It's weeks like these where I really enjoy the process of writing this newsletter. There were a whole lot of interesting articles and news items to read through, so I took my time, drank several coffees, and this is the end result :-) I hope you have a good read!
Breaches and leaks
- T-Mobile disclosed their second breach of the year: link.
- Brightline, a mental health provider, was a victim of the GoAnywhere ransomware attacks, impacted over 780,000 people: link.
- The City of Dallas was hit with ransomware: link.
- Bluefield University in Virginia was hacked, including its alert text messaging system that the attackers used to let the students know: link.
- The state of Missouri exposed documents with personal information on thousands of citizens: link.
- Americold, a cold storage and logistics company, was breached: link.
Ouch. When running a trial of the Solarwinds Orion software they noticed unusual traffic eminating from the server. They investigated, but couldn't find the cause, and afterwards approved the software for purchase. I feel for them, we've all chased ghosts before, but it sure would have been great to catch the attacks that much sooner.
Passkeys are an alternative to passwords, where your ability to log in is tied to your device and its biometric unlocking mechanism like FaceID. It's a technology that has me very excited, but there is a lot of work left to do, especially in interoperability between providers. Google is rolling it out now as a sign-in option, with regular passwords still being a fallback. HN thread here.
Rapid Security Response updates are meant to provide iOS and macOS devices with quicker security patches. It was announced some time ago, but this week saw its first use with the general public.
An international law enforcement operation codenamed 'SpecTor' has arrested 288 dark web vendors and customers worldwide. The vendors were active on a marketplace known as 'Monopoly Market' that sold drugs to customers worldwide, which was taken down by German law enforcement some time ago.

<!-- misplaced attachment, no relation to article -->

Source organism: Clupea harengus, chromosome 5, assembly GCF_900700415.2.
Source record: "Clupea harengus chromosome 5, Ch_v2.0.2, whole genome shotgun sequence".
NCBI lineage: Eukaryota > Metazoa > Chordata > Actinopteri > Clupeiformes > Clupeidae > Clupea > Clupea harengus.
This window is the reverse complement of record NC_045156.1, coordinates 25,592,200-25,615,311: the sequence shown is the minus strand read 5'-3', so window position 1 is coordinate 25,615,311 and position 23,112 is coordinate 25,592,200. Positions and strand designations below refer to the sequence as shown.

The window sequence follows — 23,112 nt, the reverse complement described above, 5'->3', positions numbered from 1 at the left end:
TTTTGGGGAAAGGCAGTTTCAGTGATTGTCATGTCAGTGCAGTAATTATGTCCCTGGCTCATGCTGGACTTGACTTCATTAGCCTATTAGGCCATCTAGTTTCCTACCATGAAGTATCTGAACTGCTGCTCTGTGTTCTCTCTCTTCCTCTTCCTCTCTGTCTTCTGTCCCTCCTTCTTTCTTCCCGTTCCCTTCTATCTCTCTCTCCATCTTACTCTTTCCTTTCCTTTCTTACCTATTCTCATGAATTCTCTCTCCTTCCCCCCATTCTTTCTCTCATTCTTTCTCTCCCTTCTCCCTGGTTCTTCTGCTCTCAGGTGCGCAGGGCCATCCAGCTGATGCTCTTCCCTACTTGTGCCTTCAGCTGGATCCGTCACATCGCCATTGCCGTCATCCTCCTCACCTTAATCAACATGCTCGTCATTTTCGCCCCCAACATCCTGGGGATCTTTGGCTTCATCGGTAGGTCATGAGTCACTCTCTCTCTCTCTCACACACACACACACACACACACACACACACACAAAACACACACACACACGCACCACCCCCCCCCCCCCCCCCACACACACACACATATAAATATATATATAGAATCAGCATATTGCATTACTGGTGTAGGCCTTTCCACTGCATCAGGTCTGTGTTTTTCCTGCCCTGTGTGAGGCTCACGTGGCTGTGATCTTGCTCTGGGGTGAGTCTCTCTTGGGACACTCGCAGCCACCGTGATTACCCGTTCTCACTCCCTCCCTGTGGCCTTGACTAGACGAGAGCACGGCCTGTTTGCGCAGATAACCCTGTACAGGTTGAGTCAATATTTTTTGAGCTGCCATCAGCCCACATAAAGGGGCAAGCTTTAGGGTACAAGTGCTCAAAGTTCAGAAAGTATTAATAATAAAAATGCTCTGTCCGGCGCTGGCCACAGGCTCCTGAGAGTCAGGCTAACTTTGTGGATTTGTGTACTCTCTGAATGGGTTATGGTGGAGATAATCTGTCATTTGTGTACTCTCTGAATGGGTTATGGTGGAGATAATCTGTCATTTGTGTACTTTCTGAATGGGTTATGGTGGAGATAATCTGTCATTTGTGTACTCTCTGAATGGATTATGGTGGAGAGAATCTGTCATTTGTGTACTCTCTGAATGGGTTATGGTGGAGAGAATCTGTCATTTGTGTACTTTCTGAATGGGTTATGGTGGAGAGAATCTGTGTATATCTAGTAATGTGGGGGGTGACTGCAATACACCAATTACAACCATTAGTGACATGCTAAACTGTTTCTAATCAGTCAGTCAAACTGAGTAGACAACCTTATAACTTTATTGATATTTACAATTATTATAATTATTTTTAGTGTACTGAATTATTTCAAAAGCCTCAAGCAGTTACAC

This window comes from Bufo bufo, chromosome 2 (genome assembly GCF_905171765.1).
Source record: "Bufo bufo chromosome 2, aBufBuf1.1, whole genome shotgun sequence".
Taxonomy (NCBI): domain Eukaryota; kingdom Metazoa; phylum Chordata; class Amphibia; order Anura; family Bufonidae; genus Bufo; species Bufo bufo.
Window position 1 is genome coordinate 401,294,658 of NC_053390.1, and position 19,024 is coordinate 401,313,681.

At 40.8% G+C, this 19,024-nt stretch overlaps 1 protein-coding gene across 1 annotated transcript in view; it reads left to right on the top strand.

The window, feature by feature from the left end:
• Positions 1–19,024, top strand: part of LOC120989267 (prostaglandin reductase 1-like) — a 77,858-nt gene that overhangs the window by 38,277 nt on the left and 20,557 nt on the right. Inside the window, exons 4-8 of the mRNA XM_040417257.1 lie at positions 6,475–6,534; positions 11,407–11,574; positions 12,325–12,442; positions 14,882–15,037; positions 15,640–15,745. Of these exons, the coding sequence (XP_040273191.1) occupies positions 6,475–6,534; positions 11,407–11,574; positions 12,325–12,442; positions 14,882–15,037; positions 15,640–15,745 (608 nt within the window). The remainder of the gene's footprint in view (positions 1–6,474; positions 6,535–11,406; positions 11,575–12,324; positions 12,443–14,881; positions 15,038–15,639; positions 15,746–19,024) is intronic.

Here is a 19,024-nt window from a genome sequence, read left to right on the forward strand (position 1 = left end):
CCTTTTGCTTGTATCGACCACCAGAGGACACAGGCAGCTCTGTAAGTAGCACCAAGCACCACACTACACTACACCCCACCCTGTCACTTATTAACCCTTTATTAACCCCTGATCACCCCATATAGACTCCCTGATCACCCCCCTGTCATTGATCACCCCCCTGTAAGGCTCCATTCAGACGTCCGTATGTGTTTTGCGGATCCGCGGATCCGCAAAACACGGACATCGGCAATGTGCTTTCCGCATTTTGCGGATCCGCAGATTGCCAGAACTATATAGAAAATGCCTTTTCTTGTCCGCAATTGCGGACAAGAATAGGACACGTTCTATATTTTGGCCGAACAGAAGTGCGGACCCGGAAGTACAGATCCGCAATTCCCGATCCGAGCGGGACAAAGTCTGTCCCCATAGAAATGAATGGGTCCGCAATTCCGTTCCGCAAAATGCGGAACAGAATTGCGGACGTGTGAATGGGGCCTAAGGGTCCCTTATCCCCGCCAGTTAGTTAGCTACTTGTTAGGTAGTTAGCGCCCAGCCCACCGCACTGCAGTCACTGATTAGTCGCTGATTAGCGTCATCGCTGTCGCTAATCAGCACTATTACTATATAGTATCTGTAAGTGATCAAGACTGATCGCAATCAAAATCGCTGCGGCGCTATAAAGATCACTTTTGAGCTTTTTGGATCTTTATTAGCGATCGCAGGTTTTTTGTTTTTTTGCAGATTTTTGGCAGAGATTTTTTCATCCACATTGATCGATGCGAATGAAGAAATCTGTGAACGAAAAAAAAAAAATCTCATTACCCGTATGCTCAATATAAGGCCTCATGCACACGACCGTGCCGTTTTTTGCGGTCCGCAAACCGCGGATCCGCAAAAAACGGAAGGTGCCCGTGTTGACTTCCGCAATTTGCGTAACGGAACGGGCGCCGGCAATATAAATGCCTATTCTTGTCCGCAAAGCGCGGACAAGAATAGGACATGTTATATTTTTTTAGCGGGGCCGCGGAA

Devices like Airtags can be damn useful, but can also be used to track and stalk people. Apple and Google are working on a joint specification to combat this, with other vendors joining in. Great stuff.
Rust gets rid of a whole class of vulnerabilities that plagues non memory-safe code to this day. Just like with the Linux kernel, it's great progress, but the entire OS won't be re-written in Rust any time soon.
Just a reminder that Magecart is still at it, hijacking payment pages on many compromised webshops. These days their checkout page looks better than most actual pages out there, which makes it even harder to tell you're being fooled.
Packagist is the main PHP package repository. A researcher hijacked over a dozen packages by credential stuffing their way into accounts that re-used passwords, in order to "find a job". Not the way to do it folks.
Hacking satellites is a thing! The European Space Agency (ESA) challenged cybersecurity experts to disrupt the operation of a demo satellite. Cybersecurity firm Thales was able to get in and gain the ability to, among other things, modify the images captured by the satellite's camera.
There's a new version of the MITRE ATT&CK framework, with some nice changes for those who work with it often, like faster search, machine-readable changelogs, and my favorite: pseudo code to help with your detections. Very nice.
When Kevin Mandia, founder of Mandiant, talks, one tends to listen. It's a nice short list, including things like 2fa, honeypots, but also more specific items like Powershell module logging.
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